TIP – Devising a structured rating form in advance of the interview will help prevent retrofitting of what good looks like to accommodate your subjective impressions of different candidates

4.     Training interviewers

Many people under-estimate how difficult it is to deliver a great recruitment interview. The quality of your interview process is hugely dependent on how well it is implemented by your interviewers. Ensuring that they have the knowledge and skills needed to conduct an effective interview will help to ensure your interview process is consistent and objective. This includes training them in overcoming unconscious bias to deliver a fair process that discriminates solely on the candidate’s ability to do the job. When applying video technology, it is important to ensure that they are trained in the software being used so that this doesn’t impact on the effectiveness of the interview.

TIP – Don’t assume that people can conduct an effective interview without interview skills training and include briefings on how to use any video technology you deploy

5.     Supporting candidates

It is important to remember how stressful interviews are for candidates and that this stress may be heightened by using video technology. Think about the information you provide to candidates ahead of the interview process that may help to reduce this anxiety. You are interested in which candidate can do the job well and not which candidate copes best with an interview. Helping your candidates prepare well will enable them to show you their true strengths and capabilities. You should also be ready to offer reasonable adjustments for candidates who request them to help ensure your process as fair for everyone who applies regardless of any disability.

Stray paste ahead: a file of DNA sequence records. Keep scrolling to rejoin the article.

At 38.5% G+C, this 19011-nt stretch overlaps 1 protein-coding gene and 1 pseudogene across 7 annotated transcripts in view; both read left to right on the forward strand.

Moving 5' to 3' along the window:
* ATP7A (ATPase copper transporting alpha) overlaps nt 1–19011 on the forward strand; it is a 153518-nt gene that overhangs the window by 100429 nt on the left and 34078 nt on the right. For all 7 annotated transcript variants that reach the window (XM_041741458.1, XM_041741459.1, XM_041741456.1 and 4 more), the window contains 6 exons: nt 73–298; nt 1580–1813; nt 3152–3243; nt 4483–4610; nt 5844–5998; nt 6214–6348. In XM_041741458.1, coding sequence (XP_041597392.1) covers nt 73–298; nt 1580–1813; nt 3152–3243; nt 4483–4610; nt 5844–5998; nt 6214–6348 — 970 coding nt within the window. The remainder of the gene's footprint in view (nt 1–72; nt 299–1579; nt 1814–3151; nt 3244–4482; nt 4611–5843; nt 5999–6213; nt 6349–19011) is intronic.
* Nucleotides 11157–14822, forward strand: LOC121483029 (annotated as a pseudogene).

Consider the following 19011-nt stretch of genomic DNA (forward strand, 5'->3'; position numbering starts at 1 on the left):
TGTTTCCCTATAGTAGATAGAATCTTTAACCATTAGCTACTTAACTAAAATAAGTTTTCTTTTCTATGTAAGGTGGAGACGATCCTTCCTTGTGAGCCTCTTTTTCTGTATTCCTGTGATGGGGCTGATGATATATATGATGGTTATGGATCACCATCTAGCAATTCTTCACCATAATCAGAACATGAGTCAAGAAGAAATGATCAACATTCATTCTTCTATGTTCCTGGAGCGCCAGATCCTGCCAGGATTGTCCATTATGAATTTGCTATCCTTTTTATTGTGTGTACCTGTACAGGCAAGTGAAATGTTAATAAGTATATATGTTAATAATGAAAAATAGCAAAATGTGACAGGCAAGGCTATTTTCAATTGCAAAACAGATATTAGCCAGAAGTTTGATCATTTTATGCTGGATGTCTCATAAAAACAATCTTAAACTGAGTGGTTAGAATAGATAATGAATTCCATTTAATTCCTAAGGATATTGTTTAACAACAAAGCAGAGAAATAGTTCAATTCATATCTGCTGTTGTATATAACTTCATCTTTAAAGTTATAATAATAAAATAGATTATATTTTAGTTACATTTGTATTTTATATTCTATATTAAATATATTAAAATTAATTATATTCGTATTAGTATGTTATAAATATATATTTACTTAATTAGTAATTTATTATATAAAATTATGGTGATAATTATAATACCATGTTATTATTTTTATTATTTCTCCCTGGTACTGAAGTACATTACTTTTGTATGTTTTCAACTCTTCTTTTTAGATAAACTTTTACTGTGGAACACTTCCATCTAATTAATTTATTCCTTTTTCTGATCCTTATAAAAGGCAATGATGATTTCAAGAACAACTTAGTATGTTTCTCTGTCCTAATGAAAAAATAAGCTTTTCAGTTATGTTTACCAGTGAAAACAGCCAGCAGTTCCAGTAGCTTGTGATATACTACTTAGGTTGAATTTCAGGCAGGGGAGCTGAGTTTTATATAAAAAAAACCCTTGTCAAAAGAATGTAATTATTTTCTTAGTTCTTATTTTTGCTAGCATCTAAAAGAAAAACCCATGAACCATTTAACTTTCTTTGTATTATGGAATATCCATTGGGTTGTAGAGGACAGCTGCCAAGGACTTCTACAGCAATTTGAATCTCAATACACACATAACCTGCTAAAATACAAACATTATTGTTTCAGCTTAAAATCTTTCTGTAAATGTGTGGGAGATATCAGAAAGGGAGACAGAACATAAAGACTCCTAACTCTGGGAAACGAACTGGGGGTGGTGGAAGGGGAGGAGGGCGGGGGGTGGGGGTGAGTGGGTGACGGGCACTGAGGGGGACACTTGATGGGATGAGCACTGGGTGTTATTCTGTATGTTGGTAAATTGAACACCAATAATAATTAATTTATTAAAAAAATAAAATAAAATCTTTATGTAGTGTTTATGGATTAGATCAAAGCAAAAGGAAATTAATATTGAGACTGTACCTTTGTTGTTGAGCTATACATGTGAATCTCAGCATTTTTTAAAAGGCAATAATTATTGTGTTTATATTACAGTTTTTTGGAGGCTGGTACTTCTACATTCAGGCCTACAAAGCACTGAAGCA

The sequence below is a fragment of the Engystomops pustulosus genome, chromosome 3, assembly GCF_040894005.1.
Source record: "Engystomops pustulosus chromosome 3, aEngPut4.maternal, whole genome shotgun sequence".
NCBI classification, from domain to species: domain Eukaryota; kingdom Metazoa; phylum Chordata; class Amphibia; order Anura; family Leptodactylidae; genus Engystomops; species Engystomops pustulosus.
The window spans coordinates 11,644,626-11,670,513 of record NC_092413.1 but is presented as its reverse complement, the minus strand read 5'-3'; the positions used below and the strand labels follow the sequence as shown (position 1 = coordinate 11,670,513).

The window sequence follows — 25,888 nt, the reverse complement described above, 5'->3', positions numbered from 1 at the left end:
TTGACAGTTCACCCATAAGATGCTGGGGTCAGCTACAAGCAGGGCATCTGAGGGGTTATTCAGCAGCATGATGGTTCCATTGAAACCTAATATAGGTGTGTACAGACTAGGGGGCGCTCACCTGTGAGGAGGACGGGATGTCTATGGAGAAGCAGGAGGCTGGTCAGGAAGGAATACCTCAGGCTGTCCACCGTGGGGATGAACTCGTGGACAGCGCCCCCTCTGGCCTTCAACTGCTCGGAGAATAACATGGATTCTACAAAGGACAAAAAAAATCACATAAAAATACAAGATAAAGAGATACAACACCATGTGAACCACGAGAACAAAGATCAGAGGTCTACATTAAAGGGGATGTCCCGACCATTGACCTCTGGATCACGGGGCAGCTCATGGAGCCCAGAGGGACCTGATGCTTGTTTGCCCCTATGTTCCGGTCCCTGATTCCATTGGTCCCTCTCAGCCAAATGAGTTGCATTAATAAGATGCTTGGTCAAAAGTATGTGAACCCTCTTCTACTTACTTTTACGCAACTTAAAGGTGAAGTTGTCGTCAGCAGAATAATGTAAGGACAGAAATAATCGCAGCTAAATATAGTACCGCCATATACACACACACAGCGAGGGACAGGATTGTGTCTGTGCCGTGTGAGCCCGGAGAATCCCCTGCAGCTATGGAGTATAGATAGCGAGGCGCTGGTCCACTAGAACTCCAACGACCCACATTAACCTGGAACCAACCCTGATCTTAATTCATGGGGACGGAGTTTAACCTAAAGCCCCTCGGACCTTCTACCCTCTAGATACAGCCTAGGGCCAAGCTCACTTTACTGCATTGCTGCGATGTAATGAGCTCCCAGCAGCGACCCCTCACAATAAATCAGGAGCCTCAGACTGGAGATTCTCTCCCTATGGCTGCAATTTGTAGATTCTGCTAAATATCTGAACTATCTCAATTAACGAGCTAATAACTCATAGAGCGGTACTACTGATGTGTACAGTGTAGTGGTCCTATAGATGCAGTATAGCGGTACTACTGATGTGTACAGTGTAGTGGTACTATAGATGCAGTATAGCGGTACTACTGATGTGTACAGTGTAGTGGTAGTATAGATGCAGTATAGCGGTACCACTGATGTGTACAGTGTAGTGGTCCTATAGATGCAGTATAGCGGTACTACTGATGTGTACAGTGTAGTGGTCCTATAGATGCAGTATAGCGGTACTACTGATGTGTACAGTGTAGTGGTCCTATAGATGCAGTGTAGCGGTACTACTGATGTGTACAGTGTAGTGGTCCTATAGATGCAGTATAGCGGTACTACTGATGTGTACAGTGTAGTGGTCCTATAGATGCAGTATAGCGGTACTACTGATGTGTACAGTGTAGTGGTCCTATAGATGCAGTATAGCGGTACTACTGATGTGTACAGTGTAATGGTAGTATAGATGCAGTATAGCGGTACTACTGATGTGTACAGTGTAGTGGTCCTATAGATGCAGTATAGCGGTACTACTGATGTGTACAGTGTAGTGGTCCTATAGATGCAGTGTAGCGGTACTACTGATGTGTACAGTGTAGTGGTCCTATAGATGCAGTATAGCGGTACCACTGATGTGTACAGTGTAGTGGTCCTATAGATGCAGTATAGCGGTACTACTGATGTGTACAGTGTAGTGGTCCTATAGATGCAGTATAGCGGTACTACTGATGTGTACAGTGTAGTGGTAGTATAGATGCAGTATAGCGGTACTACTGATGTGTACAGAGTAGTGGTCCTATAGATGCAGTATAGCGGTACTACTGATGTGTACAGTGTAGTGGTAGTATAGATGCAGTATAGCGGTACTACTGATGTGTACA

TIP – Think about what you would like to know in advance of attending an interview for your dream job and ensure that the information you provide to candidates matches up.

6.     Additional assessments

Alongside interviewing candidates, it may be worth considering other ways in which you can develop your online assessment process. Objective assessments such as situational judgement tests can help you with short-listing candidates ahead of interview and it may be possible to deploy these assessments on the same platform that you use for video interviewing. In later stages of the recruitment process, psychometrics and online assessment centres may be helpful tools to compliment the interview when making the final decision on which candidate to hire. It is worth thinking more strategically about your overall end-to-end assessment solution as this may encourage you to make different decisions about the video technology platform that you look to deploy.

TIP – Take the opportunity to review your overall assessment strategy and consider how you can move the different elements of your end-to-end assessment solution online.

 If you would like further guidance on developing your online assessment process please contact for a free consultation on your current process or visit htt for more information.